In economics, it helps to ask the questions, “What is really going on? What is the heart of what we are discussing?”. It surprises me that things most familiar are most often taken for granted and, in many cases, not understood very well. By reframing things through that lens, decisions often become clearer.
Consider the relationship between saving money and borrowing money. I’ve been helping some friends and family members lately go over their personal finances so the nature of saving and debt has been on my mind. It doesn’t matter if you have a home mortgage, student loan debt, credit card debt, a line of credit, or a bill you owe a vendor. People talk all the time about how they need to get out of debt or refinance a particular loan. What is really going on? What does it actually mean?
Here is the way I look at it. At its core, when you borrow money, you are renting someone else’s savings. It doesn’t matter if you borrow money from a bank, borrow money from a family member, or borrow money from an online group such as Lending Club. Someone, somewhere had to spend less money than they earned, generate a surplus, and then put that money aside in reserves. Often, the saver parks it in a checking or savings account. Less often, they shove it under their mattress.
When you find yourself in a situation where you need to write checks, but don’t have enough money to make sure they clear, you need to approach a saver and ask to rent their savings. To compensate the saver for the time he or she can’t enjoy the own money, and the risk you might not return the property in whole, he or she requires that you pay an on-going charge based on your risk profile, credit history, and the length of time you need their cash. The “rent” you pay is called interest expense, but it is exactly the same economic reality as if you rented an apartment or a lake house.
In the case of a bank loan, such as credit card debt or student loans, this is still true. The difference is a financial institution is working as an intermediary, matching up the savers (the depositors) and the borrowers (the people who need to rent someone else’s savings), taking a cut for the overhead of branches, technology, and most important, skilled bankers who specialize in evaluating risk.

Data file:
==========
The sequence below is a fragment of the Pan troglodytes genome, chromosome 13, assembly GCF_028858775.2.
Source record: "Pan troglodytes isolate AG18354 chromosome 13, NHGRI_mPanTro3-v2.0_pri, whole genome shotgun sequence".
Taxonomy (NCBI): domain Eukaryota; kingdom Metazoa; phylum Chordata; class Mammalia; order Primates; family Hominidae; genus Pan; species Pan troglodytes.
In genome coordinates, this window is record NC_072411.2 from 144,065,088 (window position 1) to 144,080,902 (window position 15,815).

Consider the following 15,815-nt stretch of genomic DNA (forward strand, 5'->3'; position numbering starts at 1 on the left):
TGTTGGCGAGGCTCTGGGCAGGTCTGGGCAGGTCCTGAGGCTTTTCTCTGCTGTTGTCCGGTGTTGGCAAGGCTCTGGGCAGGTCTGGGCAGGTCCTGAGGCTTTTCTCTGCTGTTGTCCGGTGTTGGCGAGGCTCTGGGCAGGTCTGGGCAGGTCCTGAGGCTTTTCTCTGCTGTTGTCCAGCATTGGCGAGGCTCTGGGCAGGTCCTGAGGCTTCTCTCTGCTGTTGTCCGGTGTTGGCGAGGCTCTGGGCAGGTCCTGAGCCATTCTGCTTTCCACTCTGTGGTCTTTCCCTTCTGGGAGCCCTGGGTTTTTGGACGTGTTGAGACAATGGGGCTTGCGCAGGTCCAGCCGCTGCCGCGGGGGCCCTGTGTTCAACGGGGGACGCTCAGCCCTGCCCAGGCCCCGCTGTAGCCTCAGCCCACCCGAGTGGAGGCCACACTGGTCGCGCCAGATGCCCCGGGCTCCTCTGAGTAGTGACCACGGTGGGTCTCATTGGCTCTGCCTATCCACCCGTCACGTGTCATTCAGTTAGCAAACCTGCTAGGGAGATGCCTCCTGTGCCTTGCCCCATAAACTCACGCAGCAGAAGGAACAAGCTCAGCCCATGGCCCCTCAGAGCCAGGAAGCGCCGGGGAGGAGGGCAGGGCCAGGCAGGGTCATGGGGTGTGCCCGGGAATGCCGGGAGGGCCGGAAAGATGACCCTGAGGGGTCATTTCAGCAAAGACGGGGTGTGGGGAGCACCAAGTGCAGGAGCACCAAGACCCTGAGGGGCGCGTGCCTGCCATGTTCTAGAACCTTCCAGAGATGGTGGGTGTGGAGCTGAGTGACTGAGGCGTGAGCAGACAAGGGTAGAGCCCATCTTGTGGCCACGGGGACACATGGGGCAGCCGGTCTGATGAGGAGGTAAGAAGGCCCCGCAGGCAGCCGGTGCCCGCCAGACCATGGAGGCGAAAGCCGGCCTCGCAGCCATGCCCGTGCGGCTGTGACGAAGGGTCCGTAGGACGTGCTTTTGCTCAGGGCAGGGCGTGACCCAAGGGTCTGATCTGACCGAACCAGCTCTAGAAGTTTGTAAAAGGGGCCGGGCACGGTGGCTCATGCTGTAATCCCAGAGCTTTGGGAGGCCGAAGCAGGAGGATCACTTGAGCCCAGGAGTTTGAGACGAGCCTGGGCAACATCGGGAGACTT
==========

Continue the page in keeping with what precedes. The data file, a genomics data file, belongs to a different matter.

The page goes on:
[mainbodyad]For all its flaws, the banking system is really a case of specialization. Most folks don’t want to spend their evenings looking over loan applications and trying to track down past due borrowers. The banking system allows that fate to be avoided. Savers deposit their money; the bank lends it, and the result is often shared in some form or another between the saver and the banking institution. For those who want the bank to take no cut at all, the best option might be a community credit union that distributes its share of the earnings to the savers (depositors) based on their total account value or some other set of criteria.
Though it isn’t perfect, it is a brilliant system. The saver gets rewarded for putting off the enjoyment he or she could have earned by spending the money themselves. Instead of taking a vacation or buying a new car, they build storage units. Now, your town has facilities that provide value to other people. You need the use of the storage units so you pay for the right to temporarily enjoy the facilities. Thus, individuals, and individual families, are able to decide what they would rather have and pursue their own happiness.
This capital formation is the reason that the United States thrived, while communist Russia collapsed. You need to have individual people, motivated by their own opportunity cost, who are willing to forgo the enjoyment of their savings today for the chance of future income. That does result in inequality because not all choices are equal when it comes to creating or spending financial wealth, but overall, it increases standards of living. The way we live now, which was largely created by this system, is so far beyond anything our ancestors could have imagined that it borders on the unfathomable.
Anyway, back to the point. Sometimes, renting savings from other people can be beneficial, even if you have plenty of savings and investments yourself. During my college years, the United States Government offered to rent the taxpayers’ savings to college students for 20 to 30 years at an annual rate of only 2% to 5%. I signed up for it because I already had capital built up that would allow me to repay the loans instantly, and I knew historical inflation ran 4% per annum between 1900 and 2000. Backing out inflation, the true cost of renting savings from the taxpayers ranged from a negative cost to barely around 1%. Even then, I would recommend striving to be completely, totally, and utterly debt-free. Short of a medical catastrophe or liability issue, it is virtually impossible to go bankrupt if you have no debt. The only reason I was willing to take on the promise of repaying other peoples’ savings was because the burden was small relative to my income earning capacity and asset reserves.
[mainbodyad]A few of you may be saying, “So what?” and you’d be right. It seems like common sense, but common sense isn’t common. If high school students or even adults were taught to think of borrowed money as renting someone else’s savings, they might be less likely to take on debt. The world, overall, would be a better place. Leverage has destroyed a lot of people. The best place to start is in understanding the system with which you are dealing or in which you are operating.
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